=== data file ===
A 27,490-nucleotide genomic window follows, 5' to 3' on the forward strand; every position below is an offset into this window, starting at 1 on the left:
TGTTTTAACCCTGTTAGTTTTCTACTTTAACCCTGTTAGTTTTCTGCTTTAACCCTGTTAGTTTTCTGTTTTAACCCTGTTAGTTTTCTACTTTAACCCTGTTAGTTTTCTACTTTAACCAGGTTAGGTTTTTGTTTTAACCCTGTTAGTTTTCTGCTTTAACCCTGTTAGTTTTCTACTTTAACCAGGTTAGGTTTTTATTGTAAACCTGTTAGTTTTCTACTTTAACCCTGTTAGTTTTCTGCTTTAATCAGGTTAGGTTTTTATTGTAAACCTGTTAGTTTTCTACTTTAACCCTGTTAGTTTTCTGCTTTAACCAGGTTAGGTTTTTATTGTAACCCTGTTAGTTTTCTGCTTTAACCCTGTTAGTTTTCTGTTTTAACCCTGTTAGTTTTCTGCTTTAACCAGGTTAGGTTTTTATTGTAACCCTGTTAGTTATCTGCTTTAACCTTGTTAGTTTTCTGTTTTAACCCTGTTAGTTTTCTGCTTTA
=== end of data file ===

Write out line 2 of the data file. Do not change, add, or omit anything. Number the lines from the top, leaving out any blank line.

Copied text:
TGTTTTAACCCTGTTAGTTTTCTACTTTAACCCTGTTAGTTTTCTGCTTTAACCCTGTTAGTTTTCTGTTTTAACCCTGTTAGTTTTCTACTTTAACCCTGTTAGTTTTCTACTTTAACCAGGTTAGGTTTTTGTTTTAACCCTGTTAGTTTTCTGCTTTAACCCTGTTAGTTTTCTACTTTAACCAGGTTAGGTTTTTATTGTAAACCTGTTAGTTTTCTACTTTAACCCTGTTAGTTTTCTGCTTTAATCAGGTTAGGTTTTTATTGTAAACCTGTTAGTTTTCTACTTTAACCCTGTTAGTTTTCTGCTTTAACCAGGTTAGGTTTTTATTGTAACCCTGTTAGTTTTCTGCTTTAACCCTGTTAGTTTTCTGTTTTAACCCTGTTAGTTTTCTGCTTTAACCAGGTTAGGTTTTTATTGTAACCCTGTTAGTTATCTGCTTTAACCTTGTTAGTTTTCTGTTTTAACCCTGTTAGTTTTCTGCTTTA